Through June, July and August, Annie found a group of younger zealots with the same stamina that she stilled believed she had. They went every night till the early morning and didn’t take the Sabbath seriously. Dozens of young men and women went through her bed; some staying for a week but most only for a one-night fling. The encounters seemed to fuel Annie’s creative juices “the more I flow, the better the ideas flow” Everything was magical. Money, sex, drugs, and notoriety were her life. There was the incident in late August where she was hospitalized at a Charing Cross clinic after some rough sex got out of hand. The bruises eventually healed but her spirit was more battered. She became more cautious, even reserved by her previous standards.

She was walking alone through the Barras Market at noon one Friday and noticed a middle aged man buying take-away from an Indian restaurant. He was definitely not her usual type; wearing an expensive suit and carrying a satchel. She spied him for about 30 minutes, following his route through the market and out onto Kent St heading back towards Bell. Back at the shop, she shook it off as a bit of fun and poured herself back into provoking a fresh approach for a new client. But she found herself back at the Barras the next Friday anticipating another covert mission. It was almost 1pm when she saw him through a crowd, moving north at a brisk pace. She had almost missed him. As surreptitiously as possible, she quickened her pace and followed him north and then west along Trongate right to an office building in the Merchant City. “This will be easier next time” she thought “ now that I know where you work and we are just around the corner from each other” Almost as if he had heard her thoughts, he stopped and turned towards her. “Stephen, Stephen we need to talk about the deposition” shouted a much younger and more stylishly dressed man. Stephen took his arm and almost dragged him off the walk and into the vestibule. As she passed, she could see them arguing; arms flaying, faces red oblivious to the fact that there was a 40 year old woman staring through the glass at them. Annie came to her senses and turned on her heel and headed for George Square.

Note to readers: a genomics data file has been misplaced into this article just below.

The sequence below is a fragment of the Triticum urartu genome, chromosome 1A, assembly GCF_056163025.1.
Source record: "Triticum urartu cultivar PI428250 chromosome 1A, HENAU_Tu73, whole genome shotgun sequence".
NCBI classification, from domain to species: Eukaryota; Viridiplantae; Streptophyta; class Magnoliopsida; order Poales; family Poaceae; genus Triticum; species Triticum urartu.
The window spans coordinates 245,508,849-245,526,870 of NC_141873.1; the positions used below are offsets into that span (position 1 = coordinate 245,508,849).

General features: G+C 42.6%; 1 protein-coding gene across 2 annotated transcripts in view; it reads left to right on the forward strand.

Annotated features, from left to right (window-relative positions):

Over the next week Annie found herself detouring past Stephen’s office, even stepping in and reading the tenant listing. There was no Stephen but there were two barristers on the third floor. A little research and a trip to the 3rd floor and she knew he who he was; Stephen Ames of Ames Millar LLP Solicitors. While she was sitting on a bench in front of the Gallery of Modern Art, plotting how she might need the services of a good solicitor, Stephen appeared and sat on the museum steps. He remained there for maybe 10 minutes watching the passing crowd and then got up and headed back towards his office. “He left an envelope on the step. This is my chance” Annie dashed the 10 yards to the step scooped up the manila envelope “it is quite heavy” she thought and then blurted out “Sir, Sir. Sir, you left this behind on the stairs.” Stephen turned and she met his steel grey eyes for the first time. “ He seems upset, almost resentful” was her initial thought but then a smile swept across his face. “ Oh, goodness. How careless of me” he said. “ Did he really say that or was she dreaming a 1940’s movie?” went through her head. Funny.